When you create physical models from your 2D and 3D CAD designs, you typically follow this process:
- Export your CAD models.
- Import them into a computer-aided manufacturing or machining (CAM) program.
- Use the CAM program to convert your design into “instructions” called G-codes by defining machining parameters.
G-codes calculate the necessary movement (toolpath) and operation of the tool head to put together the end product. Basically, they instruct a computer numerical control (CNC) machine how to build the physical CAD model out of various materials, using additive and subtractive tools.
- Run the machining sequence through a post processor so it’s optimized to meet the specific requirements of the CNC machine you’re using.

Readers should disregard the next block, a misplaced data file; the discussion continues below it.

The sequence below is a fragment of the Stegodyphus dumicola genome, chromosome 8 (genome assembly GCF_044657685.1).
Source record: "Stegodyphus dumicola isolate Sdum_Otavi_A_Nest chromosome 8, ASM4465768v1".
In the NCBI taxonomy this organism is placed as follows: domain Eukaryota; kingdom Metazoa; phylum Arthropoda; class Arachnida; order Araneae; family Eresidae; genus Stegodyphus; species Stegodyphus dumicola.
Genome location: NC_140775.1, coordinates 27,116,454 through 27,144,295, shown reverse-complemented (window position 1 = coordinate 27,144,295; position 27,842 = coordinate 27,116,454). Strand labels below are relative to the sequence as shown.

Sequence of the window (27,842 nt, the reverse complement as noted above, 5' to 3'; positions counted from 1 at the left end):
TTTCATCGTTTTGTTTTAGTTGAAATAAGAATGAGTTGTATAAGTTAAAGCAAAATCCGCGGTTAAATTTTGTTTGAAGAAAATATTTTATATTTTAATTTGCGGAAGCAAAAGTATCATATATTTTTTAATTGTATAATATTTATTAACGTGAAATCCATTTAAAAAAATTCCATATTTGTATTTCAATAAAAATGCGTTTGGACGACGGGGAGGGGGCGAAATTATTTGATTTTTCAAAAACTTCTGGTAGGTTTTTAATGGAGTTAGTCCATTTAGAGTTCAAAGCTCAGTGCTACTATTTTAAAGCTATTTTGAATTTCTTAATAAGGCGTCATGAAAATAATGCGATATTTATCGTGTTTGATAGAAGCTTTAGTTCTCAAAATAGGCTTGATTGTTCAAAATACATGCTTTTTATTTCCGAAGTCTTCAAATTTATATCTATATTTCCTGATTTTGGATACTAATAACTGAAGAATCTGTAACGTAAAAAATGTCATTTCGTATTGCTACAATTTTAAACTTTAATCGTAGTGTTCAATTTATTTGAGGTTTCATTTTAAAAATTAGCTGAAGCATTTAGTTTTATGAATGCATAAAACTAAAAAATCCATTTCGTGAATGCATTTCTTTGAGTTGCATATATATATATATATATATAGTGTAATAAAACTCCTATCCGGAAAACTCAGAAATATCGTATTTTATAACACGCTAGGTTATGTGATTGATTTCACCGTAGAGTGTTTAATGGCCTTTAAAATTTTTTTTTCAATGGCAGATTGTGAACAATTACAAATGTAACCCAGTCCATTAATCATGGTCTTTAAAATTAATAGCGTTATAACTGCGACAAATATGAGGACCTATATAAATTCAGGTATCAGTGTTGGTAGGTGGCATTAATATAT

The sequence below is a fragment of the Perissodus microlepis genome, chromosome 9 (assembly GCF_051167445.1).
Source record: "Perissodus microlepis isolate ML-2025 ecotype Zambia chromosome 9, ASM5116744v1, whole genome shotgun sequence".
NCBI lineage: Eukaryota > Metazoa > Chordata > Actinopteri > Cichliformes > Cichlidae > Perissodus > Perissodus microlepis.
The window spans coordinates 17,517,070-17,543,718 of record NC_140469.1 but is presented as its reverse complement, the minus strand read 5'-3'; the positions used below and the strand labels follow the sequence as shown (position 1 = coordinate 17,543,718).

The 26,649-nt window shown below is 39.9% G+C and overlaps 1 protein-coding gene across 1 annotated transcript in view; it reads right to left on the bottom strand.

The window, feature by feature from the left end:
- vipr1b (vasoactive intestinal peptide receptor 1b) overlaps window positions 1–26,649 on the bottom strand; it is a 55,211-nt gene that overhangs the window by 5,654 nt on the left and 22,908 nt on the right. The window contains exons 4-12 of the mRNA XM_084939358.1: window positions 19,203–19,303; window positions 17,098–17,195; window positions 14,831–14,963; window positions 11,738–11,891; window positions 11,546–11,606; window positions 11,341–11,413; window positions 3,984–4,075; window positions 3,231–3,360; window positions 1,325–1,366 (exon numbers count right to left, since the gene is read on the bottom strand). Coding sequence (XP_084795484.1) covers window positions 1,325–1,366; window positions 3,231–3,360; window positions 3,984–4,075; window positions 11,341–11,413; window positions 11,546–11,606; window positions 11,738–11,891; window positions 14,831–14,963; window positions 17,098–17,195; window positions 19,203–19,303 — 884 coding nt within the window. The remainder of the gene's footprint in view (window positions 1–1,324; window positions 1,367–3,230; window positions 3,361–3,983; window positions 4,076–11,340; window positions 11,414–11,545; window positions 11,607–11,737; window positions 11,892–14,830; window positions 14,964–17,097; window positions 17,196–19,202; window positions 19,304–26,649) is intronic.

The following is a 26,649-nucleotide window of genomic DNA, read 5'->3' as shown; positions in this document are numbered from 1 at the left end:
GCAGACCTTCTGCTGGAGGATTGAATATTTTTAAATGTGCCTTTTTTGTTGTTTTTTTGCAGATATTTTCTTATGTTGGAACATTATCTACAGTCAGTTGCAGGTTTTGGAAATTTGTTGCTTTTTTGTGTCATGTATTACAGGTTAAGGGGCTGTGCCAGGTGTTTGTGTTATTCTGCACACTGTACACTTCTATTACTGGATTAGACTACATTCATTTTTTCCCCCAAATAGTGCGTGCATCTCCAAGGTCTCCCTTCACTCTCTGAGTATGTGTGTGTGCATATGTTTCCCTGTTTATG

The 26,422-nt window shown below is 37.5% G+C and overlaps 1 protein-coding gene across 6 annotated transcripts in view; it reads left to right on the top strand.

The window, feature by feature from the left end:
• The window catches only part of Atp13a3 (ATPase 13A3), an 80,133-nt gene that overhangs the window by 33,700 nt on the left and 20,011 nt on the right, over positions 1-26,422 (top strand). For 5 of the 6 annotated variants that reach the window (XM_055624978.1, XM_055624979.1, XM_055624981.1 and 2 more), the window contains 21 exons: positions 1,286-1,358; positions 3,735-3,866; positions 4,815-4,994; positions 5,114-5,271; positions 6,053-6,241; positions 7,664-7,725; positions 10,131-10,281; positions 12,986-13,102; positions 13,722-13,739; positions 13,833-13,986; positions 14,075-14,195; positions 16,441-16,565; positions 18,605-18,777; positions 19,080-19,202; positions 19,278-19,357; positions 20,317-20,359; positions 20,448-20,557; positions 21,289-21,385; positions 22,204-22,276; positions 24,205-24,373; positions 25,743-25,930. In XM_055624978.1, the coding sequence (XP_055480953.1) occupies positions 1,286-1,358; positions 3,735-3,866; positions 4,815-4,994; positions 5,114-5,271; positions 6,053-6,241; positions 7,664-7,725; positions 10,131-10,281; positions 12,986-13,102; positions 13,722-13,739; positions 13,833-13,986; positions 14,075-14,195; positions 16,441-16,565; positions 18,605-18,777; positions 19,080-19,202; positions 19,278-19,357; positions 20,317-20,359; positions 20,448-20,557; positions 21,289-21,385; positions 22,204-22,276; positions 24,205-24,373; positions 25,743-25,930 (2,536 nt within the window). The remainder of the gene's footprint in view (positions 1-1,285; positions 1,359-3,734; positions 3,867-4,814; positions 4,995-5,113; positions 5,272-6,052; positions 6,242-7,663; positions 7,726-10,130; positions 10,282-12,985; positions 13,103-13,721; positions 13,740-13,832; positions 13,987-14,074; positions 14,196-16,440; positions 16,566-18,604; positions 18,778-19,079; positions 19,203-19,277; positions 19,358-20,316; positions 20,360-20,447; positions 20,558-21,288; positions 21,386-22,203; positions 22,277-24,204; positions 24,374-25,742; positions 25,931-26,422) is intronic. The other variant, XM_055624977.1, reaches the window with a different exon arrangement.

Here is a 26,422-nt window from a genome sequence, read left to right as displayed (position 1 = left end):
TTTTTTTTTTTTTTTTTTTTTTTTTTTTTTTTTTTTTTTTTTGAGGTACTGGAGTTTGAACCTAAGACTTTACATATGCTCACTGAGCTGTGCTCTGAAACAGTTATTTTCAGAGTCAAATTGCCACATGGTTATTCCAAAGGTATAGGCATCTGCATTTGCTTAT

- Feed the G-code into the CNC machine controller.
- The CNC machine creates your models by cutting 2D shapes (laser cutter, 2.5D axis router), milling 3D forms (3+ axis router), or printing 3D objects (3D printer).
Note that CNC machines are usually compatible with the following CAD formats:
- 2D: AI, PDF, DXF, and DWG
- 3D: STL, OBJ, DXF, STEP, IGES, DWG, and 3DM